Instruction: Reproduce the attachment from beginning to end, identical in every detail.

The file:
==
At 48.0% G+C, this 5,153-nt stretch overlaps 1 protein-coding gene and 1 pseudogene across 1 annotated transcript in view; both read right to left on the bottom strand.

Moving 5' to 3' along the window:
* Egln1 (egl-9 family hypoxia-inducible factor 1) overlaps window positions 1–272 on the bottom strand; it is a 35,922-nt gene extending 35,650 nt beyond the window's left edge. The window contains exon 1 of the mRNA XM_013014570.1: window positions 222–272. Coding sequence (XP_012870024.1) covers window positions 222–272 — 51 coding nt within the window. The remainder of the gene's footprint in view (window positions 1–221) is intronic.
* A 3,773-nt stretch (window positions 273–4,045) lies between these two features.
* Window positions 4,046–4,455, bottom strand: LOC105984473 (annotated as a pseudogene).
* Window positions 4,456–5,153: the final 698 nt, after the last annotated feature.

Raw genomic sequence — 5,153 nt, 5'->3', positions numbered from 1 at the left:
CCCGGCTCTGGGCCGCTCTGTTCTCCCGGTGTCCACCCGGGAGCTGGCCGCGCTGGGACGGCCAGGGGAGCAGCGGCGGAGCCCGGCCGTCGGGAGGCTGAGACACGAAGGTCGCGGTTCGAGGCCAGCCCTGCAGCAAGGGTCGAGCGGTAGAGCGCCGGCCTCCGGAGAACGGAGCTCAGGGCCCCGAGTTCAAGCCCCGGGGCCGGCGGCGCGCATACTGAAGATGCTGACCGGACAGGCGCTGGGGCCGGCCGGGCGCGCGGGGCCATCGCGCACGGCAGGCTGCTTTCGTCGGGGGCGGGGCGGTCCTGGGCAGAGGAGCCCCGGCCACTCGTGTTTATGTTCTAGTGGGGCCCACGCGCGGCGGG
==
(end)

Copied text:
At 48.0% G+C, this 5,153-nt stretch overlaps 1 protein-coding gene and 1 pseudogene across 1 annotated transcript in view; both read right to left on the bottom strand.

Moving 5' to 3' along the window:
* Egln1 (egl-9 family hypoxia-inducible factor 1) overlaps window positions 1–272 on the bottom strand; it is a 35,922-nt gene extending 35,650 nt beyond the window's left edge. The window contains exon 1 of the mRNA XM_013014570.1: window positions 222–272. Coding sequence (XP_012870024.1) covers window positions 222–272 — 51 coding nt within the window. The remainder of the gene's footprint in view (window positions 1–221) is intronic.
* A 3,773-nt stretch (window positions 273–4,045) lies between these two features.
* Window positions 4,046–4,455, bottom strand: LOC105984473 (annotated as a pseudogene).
* Window positions 4,456–5,153: the final 698 nt, after the last annotated feature.

Raw genomic sequence — 5,153 nt, 5'->3', positions numbered from 1 at the left:
CCCGGCTCTGGGCCGCTCTGTTCTCCCGGTGTCCACCCGGGAGCTGGCCGCGCTGGGACGGCCAGGGGAGCAGCGGCGGAGCCCGGCCGTCGGGAGGCTGAGACACGAAGGTCGCGGTTCGAGGCCAGCCCTGCAGCAAGGGTCGAGCGGTAGAGCGCCGGCCTCCGGAGAACGGAGCTCAGGGCCCCGAGTTCAAGCCCCGGGGCCGGCGGCGCGCATACTGAAGATGCTGACCGGACAGGCGCTGGGGCCGGCCGGGCGCGCGGGGCCATCGCGCACGGCAGGCTGCTTTCGTCGGGGGCGGGGCGGTCCTGGGCAGAGGAGCCCCGGCCACTCGTGTTTATGTTCTAGTGGGGCCCACGCGCGGCGGG